A decade and a half after the last remnants of the Khmer Rouge capitulated in this northwestern town, the streets are festooned with images of their erstwhile enemy, Prime Minister Hun Sen, who is seeking to prolong his 28 years in power in an election on Sunday. In one of the many shifting allegiances of post-genocide Cambodia, former Khmer Rouge soldiers proclaim loyalty to Mr. Hun Sen, who drove them from power in 1979 alongside invading Vietnamese forces, ending their murderous attempt to build a peasant utopia. After retreating here and fighting Mr. Hun Sen well into the 1990s, Khmer Rouge veterans today credit the prime minister with orchestrating peace, building roads and schools, and helping turn Anlong Veng, once shrouded in jungle and studded with land mines, into a moderately prosperous town. This last stronghold of the Khmer Rouge now has 3G Internet access.
“It’s like sports — you should join the winning team,” said Nhem En, a former official photographer for the Khmer Rouge who took the haunting and now notorious images of prisoners before they were executed at the infamous Tuol Sleng prison.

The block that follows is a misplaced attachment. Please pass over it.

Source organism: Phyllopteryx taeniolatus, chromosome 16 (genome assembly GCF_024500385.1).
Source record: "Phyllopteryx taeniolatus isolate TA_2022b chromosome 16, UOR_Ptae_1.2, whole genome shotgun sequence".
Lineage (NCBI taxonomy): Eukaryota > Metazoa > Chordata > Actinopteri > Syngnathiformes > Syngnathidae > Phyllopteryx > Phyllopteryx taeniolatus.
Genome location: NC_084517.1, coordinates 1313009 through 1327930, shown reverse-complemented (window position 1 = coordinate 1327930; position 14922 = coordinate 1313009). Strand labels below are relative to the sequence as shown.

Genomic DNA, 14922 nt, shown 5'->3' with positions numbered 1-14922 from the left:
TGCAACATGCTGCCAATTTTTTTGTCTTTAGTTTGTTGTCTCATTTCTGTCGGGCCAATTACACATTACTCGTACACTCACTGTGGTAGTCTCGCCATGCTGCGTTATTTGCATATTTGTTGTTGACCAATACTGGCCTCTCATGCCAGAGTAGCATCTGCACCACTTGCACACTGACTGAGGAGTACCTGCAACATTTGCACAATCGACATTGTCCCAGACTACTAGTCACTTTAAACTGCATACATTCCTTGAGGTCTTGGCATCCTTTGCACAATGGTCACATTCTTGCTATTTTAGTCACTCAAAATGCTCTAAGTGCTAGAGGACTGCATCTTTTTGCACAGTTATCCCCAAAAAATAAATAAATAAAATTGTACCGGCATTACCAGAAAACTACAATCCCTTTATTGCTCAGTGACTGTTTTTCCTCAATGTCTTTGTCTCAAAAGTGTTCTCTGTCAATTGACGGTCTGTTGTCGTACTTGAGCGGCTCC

Kong Sing, a former Khmer Rouge medic who lost an eye during the more than two decades of fighting, now works as a veterinarian and lives comfortably in a two-story wooden house. “Of course, it’s strange that we used to be their enemy and now we support them,” he said. “But what should we do? We have had enough of war.”
Yet despite Mr. Hun Sen’s ability to overcome the resistance of even his toughest enemies, he is finding new challenges from other quarters of Cambodian society in the fifth parliamentary election since 1993, when multiparty democracy was restored. Younger, more restless voters, many of whom were born after the Khmer Rouge scourge, take peace for granted. And voters in the increasingly modern capital, Phnom Penh, are tiring of what is effectively one-party rule.